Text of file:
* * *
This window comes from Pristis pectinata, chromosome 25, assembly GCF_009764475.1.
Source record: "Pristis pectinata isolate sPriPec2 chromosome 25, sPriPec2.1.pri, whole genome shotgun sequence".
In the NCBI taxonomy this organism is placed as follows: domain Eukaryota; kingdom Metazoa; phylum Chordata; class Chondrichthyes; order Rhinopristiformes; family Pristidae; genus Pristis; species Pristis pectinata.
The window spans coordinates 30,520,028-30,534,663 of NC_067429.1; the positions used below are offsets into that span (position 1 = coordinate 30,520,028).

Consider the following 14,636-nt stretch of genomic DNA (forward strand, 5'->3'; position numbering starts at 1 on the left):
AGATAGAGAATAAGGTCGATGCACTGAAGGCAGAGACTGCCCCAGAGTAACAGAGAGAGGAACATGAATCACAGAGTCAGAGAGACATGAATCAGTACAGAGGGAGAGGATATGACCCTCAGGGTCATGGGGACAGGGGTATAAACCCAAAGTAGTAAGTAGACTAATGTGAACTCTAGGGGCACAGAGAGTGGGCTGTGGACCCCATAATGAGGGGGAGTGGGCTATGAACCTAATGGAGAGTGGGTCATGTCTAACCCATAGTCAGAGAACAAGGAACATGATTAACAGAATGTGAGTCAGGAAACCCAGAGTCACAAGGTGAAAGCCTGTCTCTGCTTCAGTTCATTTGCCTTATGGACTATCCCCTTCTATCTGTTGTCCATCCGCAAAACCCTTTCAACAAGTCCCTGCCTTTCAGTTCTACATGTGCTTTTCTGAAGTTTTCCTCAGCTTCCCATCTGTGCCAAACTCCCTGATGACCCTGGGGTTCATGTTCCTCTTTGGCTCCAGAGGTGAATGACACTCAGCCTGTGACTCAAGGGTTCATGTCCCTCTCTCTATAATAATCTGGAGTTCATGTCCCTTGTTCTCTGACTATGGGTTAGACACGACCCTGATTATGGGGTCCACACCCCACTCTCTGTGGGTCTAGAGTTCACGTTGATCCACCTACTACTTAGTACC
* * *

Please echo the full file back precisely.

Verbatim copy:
This window comes from Pristis pectinata, chromosome 25, assembly GCF_009764475.1.
Source record: "Pristis pectinata isolate sPriPec2 chromosome 25, sPriPec2.1.pri, whole genome shotgun sequence".
In the NCBI taxonomy this organism is placed as follows: domain Eukaryota; kingdom Metazoa; phylum Chordata; class Chondrichthyes; order Rhinopristiformes; family Pristidae; genus Pristis; species Pristis pectinata.
The window spans coordinates 30,520,028-30,534,663 of NC_067429.1; the positions used below are offsets into that span (position 1 = coordinate 30,520,028).

Consider the following 14,636-nt stretch of genomic DNA (forward strand, 5'->3'; position numbering starts at 1 on the left):
AGATAGAGAATAAGGTCGATGCACTGAAGGCAGAGACTGCCCCAGAGTAACAGAGAGAGGAACATGAATCACAGAGTCAGAGAGACATGAATCAGTACAGAGGGAGAGGATATGACCCTCAGGGTCATGGGGACAGGGGTATAAACCCAAAGTAGTAAGTAGACTAATGTGAACTCTAGGGGCACAGAGAGTGGGCTGTGGACCCCATAATGAGGGGGAGTGGGCTATGAACCTAATGGAGAGTGGGTCATGTCTAACCCATAGTCAGAGAACAAGGAACATGATTAACAGAATGTGAGTCAGGAAACCCAGAGTCACAAGGTGAAAGCCTGTCTCTGCTTCAGTTCATTTGCCTTATGGACTATCCCCTTCTATCTGTTGTCCATCCGCAAAACCCTTTCAACAAGTCCCTGCCTTTCAGTTCTACATGTGCTTTTCTGAAGTTTTCCTCAGCTTCCCATCTGTGCCAAACTCCCTGATGACCCTGGGGTTCATGTTCCTCTTTGGCTCCAGAGGTGAATGACACTCAGCCTGTGACTCAAGGGTTCATGTCCCTCTCTCTATAATAATCTGGAGTTCATGTCCCTTGTTCTCTGACTATGGGTTAGACACGACCCTGATTATGGGGTCCACACCCCACTCTCTGTGGGTCTAGAGTTCACGTTGATCCACCTACTACTTAGTACC